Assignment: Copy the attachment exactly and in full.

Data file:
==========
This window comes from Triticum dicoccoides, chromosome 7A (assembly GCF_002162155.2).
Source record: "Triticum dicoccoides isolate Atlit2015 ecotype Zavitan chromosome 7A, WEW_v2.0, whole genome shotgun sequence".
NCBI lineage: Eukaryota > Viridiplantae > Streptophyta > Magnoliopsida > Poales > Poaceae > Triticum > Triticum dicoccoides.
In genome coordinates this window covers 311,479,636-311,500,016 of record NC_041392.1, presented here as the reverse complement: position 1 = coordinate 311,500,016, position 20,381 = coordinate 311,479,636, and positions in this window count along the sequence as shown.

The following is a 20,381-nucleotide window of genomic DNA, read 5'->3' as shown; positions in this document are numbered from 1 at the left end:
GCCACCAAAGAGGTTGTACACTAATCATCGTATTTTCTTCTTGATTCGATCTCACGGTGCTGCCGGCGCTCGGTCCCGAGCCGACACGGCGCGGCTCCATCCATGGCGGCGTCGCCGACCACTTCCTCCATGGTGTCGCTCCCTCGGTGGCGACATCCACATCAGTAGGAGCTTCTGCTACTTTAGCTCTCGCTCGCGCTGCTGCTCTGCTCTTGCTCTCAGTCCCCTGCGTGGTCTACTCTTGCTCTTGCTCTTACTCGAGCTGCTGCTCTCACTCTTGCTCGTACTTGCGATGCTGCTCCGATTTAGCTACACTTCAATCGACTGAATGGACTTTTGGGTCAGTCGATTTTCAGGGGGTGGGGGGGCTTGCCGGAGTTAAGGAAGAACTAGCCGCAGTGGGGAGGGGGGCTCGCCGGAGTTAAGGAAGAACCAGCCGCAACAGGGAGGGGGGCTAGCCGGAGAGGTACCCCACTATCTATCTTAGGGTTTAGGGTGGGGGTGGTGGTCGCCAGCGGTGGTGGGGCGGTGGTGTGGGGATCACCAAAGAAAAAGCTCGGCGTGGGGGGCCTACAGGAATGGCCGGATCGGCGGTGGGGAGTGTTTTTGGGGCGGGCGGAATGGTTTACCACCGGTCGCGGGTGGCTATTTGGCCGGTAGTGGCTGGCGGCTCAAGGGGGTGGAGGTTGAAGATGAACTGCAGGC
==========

This window comes from Triticum dicoccoides, chromosome 7A (assembly GCF_002162155.2).
Source record: "Triticum dicoccoides isolate Atlit2015 ecotype Zavitan chromosome 7A, WEW_v2.0, whole genome shotgun sequence".
NCBI lineage: Eukaryota > Viridiplantae > Streptophyta > Magnoliopsida > Poales > Poaceae > Triticum > Triticum dicoccoides.
In genome coordinates this window covers 311,479,636-311,500,016 of record NC_041392.1, presented here as the reverse complement: position 1 = coordinate 311,500,016, position 20,381 = coordinate 311,479,636, and positions in this window count along the sequence as shown.

The following is a 20,381-nucleotide window of genomic DNA, read 5'->3' as shown; positions in this document are numbered from 1 at the left end:
GCCACCAAAGAGGTTGTACACTAATCATCGTATTTTCTTCTTGATTCGATCTCACGGTGCTGCCGGCGCTCGGTCCCGAGCCGACACGGCGCGGCTCCATCCATGGCGGCGTCGCCGACCACTTCCTCCATGGTGTCGCTCCCTCGGTGGCGACATCCACATCAGTAGGAGCTTCTGCTACTTTAGCTCTCGCTCGCGCTGCTGCTCTGCTCTTGCTCTCAGTCCCCTGCGTGGTCTACTCTTGCTCTTGCTCTTACTCGAGCTGCTGCTCTCACTCTTGCTCGTACTTGCGATGCTGCTCCGATTTAGCTACACTTCAATCGACTGAATGGACTTTTGGGTCAGTCGATTTTCAGGGGGTGGGGGGGCTTGCCGGAGTTAAGGAAGAACTAGCCGCAGTGGGGAGGGGGGCTCGCCGGAGTTAAGGAAGAACCAGCCGCAACAGGGAGGGGGGCTAGCCGGAGAGGTACCCCACTATCTATCTTAGGGTTTAGGGTGGGGGTGGTGGTCGCCAGCGGTGGTGGGGCGGTGGTGTGGGGATCACCAAAGAAAAAGCTCGGCGTGGGGGGCCTACAGGAATGGCCGGATCGGCGGTGGGGAGTGTTTTTGGGGCGGGCGGAATGGTTTACCACCGGTCGCGGGTGGCTATTTGGCCGGTAGTGGCTGGCGGCTCAAGGGGGTGGAGGTTGAAGATGAACTGCAGGC